The Food and Drug Administration on Thursday announced a series of restrictions aimed at combating a growing public health menace — flavored e-cigarettes and tobacco products that have lured young people into vaping and smoking.

But unlike Baker’s temporary ban initially did, the bill would not apply to marijuana products. It would immediately ban the sale of flavored vaping products, while pushing the prohibition on menthol cigarette sales to June 1, 2020. Sales in smoking bars would be exempt.

Senate President Karen E. Spilka said given the precariousness of the state’s temporary vaping ban, which is slated to end Christmas Eve, it was important to get the bill to Baker before formal sessions resume in January.

“This will provide a certainty to consumers, to retailers, to everybody, to know hopefully what the law is,” she told reporters just before 1 a.m. in the State House.

Retailers and the industry panned the legislation, warning it would cripple some businesses, but it drew praise from public health advocates around the country, who believe the measure could become a national model in the face of uncertainty at the federal level.

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Six state lawmakers in California will introduce legislation to ban retail sales of e-cigarettes with flavors other than tobacco , and strengthen online age restrictions . When San Francisco voters upheld that city’ s ban on flavored vapor and tobacco products in June, supporters of the new law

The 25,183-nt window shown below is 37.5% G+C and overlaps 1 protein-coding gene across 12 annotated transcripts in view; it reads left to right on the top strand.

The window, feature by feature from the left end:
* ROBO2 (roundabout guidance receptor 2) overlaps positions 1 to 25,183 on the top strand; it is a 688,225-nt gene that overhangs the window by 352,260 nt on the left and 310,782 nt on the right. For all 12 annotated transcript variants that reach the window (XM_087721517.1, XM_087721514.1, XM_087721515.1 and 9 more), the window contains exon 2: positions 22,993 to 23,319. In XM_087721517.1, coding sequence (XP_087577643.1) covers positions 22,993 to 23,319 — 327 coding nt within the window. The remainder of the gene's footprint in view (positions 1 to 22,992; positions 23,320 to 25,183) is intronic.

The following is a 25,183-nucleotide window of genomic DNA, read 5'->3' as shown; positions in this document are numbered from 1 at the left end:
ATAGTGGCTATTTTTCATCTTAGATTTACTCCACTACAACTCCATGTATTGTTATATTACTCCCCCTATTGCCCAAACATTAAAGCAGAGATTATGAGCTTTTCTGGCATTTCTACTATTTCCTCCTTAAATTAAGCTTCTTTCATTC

He added that the decision on flavor restrictions would not come under his purview because it was already under final review by the White House. Several states and municipalities have tried to outlaw flavored e-cigarettes and are now facing court challenges from the vaping industry.

“A number of states are seriously considering similar legislation. By being first, Massachusetts is going to serve as a catalyst for what may be one of the more fundamental changes in tobacco our nation has experienced,” said Matthew Myers, president of the Campaign for Tobacco-Free Kids.

Myers said the sign that the Trump administration is backing off “its commitment to sweep the market of flavored tobacco products makes it more important than ever that states and localities take decisive action.”

States including New York and Michigan have instituted temporary bans on flavored products. But the Massachusetts bill would be the first statewide prohibition on menthol flavors, coming a decade after Congress banned flavored cigarettes with the exception of menthol.

“It’s not enough to just remove flavored e-cigarettes because we know that kids will simply migrate over to other flavored tobacco products left on the market,” said Marc Hymovitz, director of government relations in Massachusetts for the American Cancer Society Cancer Action Network.

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"I believe these menthol- flavored products represent one of the most common and pernicious routes by which kids The FDA is also expanding its crackdown on e-cigarettes, proposing new restrictions on sales of flavored vaping products on the grounds that they are Why it' s tough to be a dinosaur.

The state would become the second in the nation , behind Michigan, to outlaw sale of the fruity flavors popular with children and teenagers. Tobacco and menthol- flavored products would not be covered by the ban, the governor said, saying some data suggests that those menthol products could assist